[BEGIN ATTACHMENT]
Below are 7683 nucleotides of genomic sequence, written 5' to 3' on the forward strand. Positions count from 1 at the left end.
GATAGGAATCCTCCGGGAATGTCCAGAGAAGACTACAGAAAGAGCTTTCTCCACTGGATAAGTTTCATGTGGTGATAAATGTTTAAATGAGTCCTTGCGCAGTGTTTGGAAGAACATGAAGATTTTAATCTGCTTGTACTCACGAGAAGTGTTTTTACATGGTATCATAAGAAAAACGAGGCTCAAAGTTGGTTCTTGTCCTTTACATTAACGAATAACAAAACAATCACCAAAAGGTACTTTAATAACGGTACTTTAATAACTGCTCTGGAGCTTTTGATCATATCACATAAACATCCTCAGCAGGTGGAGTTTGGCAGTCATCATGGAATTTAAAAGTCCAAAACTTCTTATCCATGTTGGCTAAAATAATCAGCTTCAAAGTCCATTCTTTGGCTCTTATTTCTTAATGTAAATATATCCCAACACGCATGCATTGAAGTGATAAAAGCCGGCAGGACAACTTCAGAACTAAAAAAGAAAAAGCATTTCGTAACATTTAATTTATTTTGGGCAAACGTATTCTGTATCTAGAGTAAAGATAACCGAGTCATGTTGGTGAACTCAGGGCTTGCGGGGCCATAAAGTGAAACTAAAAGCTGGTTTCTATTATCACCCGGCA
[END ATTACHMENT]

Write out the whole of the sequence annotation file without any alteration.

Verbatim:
Below are 7683 nucleotides of genomic sequence, written 5' to 3' on the forward strand. Positions count from 1 at the left end.
GATAGGAATCCTCCGGGAATGTCCAGAGAAGACTACAGAAAGAGCTTTCTCCACTGGATAAGTTTCATGTGGTGATAAATGTTTAAATGAGTCCTTGCGCAGTGTTTGGAAGAACATGAAGATTTTAATCTGCTTGTACTCACGAGAAGTGTTTTTACATGGTATCATAAGAAAAACGAGGCTCAAAGTTGGTTCTTGTCCTTTACATTAACGAATAACAAAACAATCACCAAAAGGTACTTTAATAACGGTACTTTAATAACTGCTCTGGAGCTTTTGATCATATCACATAAACATCCTCAGCAGGTGGAGTTTGGCAGTCATCATGGAATTTAAAAGTCCAAAACTTCTTATCCATGTTGGCTAAAATAATCAGCTTCAAAGTCCATTCTTTGGCTCTTATTTCTTAATGTAAATATATCCCAACACGCATGCATTGAAGTGATAAAAGCCGGCAGGACAACTTCAGAACTAAAAAAGAAAAAGCATTTCGTAACATTTAATTTATTTTGGGCAAACGTATTCTGTATCTAGAGTAAAGATAACCGAGTCATGTTGGTGAACTCAGGGCTTGCGGGGCCATAAAGTGAAACTAAAAGCTGGTTTCTATTATCACCCGGCA